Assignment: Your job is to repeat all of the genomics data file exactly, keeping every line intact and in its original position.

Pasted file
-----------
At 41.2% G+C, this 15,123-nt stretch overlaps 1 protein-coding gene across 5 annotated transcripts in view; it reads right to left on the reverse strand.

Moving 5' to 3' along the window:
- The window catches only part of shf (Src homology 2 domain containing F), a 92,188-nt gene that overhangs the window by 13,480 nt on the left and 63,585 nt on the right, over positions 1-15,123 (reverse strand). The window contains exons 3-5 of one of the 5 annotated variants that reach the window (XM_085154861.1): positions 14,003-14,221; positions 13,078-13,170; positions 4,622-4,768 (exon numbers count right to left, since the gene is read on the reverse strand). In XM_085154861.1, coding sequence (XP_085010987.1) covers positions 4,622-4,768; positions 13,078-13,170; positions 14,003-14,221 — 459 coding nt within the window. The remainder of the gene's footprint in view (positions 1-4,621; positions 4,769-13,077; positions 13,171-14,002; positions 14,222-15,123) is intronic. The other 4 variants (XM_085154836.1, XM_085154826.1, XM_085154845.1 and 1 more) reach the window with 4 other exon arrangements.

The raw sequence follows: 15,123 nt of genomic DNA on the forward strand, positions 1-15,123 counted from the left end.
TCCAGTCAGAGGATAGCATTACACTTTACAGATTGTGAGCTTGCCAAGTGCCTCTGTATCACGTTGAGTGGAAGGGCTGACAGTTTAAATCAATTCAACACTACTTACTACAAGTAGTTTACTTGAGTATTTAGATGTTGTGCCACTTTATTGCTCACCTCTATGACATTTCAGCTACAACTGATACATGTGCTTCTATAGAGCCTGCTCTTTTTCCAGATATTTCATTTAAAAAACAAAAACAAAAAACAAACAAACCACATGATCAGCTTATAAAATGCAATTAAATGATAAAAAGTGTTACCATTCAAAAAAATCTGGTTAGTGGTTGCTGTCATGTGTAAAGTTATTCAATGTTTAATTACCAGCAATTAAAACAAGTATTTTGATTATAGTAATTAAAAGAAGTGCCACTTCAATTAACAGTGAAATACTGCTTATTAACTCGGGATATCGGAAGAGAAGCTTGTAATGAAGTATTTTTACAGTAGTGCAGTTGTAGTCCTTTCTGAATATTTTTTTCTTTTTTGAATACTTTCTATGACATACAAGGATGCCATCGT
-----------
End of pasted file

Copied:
At 41.2% G+C, this 15,123-nt stretch overlaps 1 protein-coding gene across 5 annotated transcripts in view; it reads right to left on the reverse strand.

Moving 5' to 3' along the window:
- The window catches only part of shf (Src homology 2 domain containing F), a 92,188-nt gene that overhangs the window by 13,480 nt on the left and 63,585 nt on the right, over positions 1-15,123 (reverse strand). The window contains exons 3-5 of one of the 5 annotated variants that reach the window (XM_085154861.1): positions 14,003-14,221; positions 13,078-13,170; positions 4,622-4,768 (exon numbers count right to left, since the gene is read on the reverse strand). In XM_085154861.1, coding sequence (XP_085010987.1) covers positions 4,622-4,768; positions 13,078-13,170; positions 14,003-14,221 — 459 coding nt within the window. The remainder of the gene's footprint in view (positions 1-4,621; positions 4,769-13,077; positions 13,171-14,002; positions 14,222-15,123) is intronic. The other 4 variants (XM_085154836.1, XM_085154826.1, XM_085154845.1 and 1 more) reach the window with 4 other exon arrangements.

The raw sequence follows: 15,123 nt of genomic DNA on the forward strand, positions 1-15,123 counted from the left end.
TCCAGTCAGAGGATAGCATTACACTTTACAGATTGTGAGCTTGCCAAGTGCCTCTGTATCACGTTGAGTGGAAGGGCTGACAGTTTAAATCAATTCAACACTACTTACTACAAGTAGTTTACTTGAGTATTTAGATGTTGTGCCACTTTATTGCTCACCTCTATGACATTTCAGCTACAACTGATACATGTGCTTCTATAGAGCCTGCTCTTTTTCCAGATATTTCATTTAAAAAACAAAAACAAAAAACAAACAAACCACATGATCAGCTTATAAAATGCAATTAAATGATAAAAAGTGTTACCATTCAAAAAAATCTGGTTAGTGGTTGCTGTCATGTGTAAAGTTATTCAATGTTTAATTACCAGCAATTAAAACAAGTATTTTGATTATAGTAATTAAAAGAAGTGCCACTTCAATTAACAGTGAAATACTGCTTATTAACTCGGGATATCGGAAGAGAAGCTTGTAATGAAGTATTTTTACAGTAGTGCAGTTGTAGTCCTTTCTGAATATTTTTTTCTTTTTTGAATACTTTCTATGACATACAAGGATGCCATCGT